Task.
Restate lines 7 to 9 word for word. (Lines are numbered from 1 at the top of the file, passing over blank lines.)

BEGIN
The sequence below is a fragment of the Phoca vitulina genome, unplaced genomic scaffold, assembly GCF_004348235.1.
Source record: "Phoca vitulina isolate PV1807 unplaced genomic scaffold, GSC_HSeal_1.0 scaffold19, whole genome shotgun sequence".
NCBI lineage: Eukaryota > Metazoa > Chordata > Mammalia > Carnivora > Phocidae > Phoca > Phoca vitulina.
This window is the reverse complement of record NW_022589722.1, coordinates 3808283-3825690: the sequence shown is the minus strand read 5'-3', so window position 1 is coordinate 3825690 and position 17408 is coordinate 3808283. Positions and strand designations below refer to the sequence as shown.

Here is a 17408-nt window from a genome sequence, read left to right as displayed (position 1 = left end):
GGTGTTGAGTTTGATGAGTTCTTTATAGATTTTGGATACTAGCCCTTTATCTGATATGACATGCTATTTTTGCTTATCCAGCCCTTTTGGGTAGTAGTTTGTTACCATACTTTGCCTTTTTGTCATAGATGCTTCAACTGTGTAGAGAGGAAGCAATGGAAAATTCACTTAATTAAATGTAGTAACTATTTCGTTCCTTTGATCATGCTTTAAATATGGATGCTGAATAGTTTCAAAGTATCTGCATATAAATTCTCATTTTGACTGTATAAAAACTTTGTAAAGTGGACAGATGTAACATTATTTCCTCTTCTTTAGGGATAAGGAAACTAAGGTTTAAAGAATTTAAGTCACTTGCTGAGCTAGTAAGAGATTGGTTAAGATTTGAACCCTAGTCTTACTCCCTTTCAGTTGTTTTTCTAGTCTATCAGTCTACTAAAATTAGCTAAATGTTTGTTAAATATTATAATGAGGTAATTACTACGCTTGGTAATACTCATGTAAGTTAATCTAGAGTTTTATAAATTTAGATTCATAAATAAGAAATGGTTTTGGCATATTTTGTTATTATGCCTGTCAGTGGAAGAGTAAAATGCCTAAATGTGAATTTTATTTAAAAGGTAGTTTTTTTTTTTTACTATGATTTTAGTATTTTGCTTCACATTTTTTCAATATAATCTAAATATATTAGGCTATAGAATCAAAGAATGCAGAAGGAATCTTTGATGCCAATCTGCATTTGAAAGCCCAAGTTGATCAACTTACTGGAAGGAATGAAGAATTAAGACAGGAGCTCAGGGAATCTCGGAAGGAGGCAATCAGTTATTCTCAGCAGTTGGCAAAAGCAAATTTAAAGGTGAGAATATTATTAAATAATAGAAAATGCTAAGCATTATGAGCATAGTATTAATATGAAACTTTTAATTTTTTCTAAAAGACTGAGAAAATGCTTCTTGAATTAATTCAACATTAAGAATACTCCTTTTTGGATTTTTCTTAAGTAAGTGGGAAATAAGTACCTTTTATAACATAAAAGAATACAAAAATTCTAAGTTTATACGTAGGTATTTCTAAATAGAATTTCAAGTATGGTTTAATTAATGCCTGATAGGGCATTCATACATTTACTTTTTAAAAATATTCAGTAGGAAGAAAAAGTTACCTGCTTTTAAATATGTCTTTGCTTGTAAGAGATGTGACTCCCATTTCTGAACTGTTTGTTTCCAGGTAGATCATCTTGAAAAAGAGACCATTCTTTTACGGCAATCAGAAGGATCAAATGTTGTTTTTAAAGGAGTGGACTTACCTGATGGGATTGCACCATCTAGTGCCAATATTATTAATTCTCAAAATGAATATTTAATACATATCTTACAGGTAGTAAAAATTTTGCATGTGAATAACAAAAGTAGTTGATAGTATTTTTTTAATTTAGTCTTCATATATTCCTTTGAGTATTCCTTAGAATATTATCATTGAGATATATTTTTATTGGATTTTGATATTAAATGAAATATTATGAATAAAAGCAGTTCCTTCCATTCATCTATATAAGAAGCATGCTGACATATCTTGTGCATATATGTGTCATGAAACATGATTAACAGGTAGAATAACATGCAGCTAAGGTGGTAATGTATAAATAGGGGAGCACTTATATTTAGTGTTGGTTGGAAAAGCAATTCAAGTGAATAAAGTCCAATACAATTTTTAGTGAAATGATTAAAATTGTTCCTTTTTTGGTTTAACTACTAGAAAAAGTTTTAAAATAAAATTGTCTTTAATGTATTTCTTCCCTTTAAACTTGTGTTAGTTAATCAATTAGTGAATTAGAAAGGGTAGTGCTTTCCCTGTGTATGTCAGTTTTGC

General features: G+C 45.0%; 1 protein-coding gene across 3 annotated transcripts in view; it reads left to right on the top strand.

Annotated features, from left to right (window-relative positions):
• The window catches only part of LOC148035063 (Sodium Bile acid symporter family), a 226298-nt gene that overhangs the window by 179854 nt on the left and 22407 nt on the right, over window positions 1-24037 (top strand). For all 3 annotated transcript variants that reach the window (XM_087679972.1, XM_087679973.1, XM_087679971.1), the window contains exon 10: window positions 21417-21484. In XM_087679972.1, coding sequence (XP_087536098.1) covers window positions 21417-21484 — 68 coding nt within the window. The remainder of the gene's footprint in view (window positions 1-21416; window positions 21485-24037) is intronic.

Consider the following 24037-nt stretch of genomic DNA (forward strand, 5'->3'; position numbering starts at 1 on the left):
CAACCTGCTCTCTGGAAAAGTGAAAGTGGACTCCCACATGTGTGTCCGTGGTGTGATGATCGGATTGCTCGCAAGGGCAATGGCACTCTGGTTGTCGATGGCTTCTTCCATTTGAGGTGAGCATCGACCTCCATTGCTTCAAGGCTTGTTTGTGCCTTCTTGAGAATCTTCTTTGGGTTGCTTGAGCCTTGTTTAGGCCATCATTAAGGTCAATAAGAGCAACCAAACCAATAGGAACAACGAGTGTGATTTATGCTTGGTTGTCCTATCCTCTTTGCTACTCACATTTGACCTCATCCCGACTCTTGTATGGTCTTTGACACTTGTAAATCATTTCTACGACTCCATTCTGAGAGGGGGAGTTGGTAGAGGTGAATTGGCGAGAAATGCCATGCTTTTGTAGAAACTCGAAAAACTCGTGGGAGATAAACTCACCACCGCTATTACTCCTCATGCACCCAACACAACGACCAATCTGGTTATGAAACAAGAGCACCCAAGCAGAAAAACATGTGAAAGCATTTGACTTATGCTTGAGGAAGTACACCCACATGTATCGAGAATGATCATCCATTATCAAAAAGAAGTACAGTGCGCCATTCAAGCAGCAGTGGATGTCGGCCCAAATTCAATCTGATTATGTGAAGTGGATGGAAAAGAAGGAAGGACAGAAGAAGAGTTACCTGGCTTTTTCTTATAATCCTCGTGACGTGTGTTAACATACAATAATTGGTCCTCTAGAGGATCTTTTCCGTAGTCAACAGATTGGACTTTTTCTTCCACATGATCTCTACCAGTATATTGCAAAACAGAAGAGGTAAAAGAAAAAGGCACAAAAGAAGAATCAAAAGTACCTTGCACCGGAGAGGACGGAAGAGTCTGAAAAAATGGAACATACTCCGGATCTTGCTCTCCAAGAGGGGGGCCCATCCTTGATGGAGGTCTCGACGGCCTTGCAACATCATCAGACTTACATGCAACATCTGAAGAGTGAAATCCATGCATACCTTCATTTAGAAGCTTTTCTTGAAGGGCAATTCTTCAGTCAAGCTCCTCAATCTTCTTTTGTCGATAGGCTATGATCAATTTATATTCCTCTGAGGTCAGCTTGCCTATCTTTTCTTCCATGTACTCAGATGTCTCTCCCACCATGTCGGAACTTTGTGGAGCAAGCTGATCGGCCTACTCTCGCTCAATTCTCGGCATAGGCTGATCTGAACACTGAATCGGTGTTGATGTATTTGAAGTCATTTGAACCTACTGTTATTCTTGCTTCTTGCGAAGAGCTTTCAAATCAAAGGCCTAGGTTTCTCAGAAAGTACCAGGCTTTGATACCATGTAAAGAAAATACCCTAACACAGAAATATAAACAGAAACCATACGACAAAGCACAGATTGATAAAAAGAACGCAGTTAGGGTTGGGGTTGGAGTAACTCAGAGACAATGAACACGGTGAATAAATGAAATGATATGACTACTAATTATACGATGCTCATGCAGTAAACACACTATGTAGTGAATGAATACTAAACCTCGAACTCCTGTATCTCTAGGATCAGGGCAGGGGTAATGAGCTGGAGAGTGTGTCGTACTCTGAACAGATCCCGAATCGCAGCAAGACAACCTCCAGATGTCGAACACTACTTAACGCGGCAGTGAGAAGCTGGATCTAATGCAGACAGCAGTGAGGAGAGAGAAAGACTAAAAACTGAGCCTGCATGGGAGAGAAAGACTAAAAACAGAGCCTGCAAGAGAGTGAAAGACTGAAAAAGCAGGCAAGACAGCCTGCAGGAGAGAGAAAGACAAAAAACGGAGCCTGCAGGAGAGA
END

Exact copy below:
General features: G+C 45.0%; 1 protein-coding gene across 3 annotated transcripts in view; it reads left to right on the top strand.

Annotated features, from left to right (window-relative positions):
• The window catches only part of LOC148035063 (Sodium Bile acid symporter family), a 226298-nt gene that overhangs the window by 179854 nt on the left and 22407 nt on the right, over window positions 1-24037 (top strand). For all 3 annotated transcript variants that reach the window (XM_087679972.1, XM_087679973.1, XM_087679971.1), the window contains exon 10: window positions 21417-21484. In XM_087679972.1, coding sequence (XP_087536098.1) covers window positions 21417-21484 — 68 coding nt within the window. The remainder of the gene's footprint in view (window positions 1-21416; window positions 21485-24037) is intronic.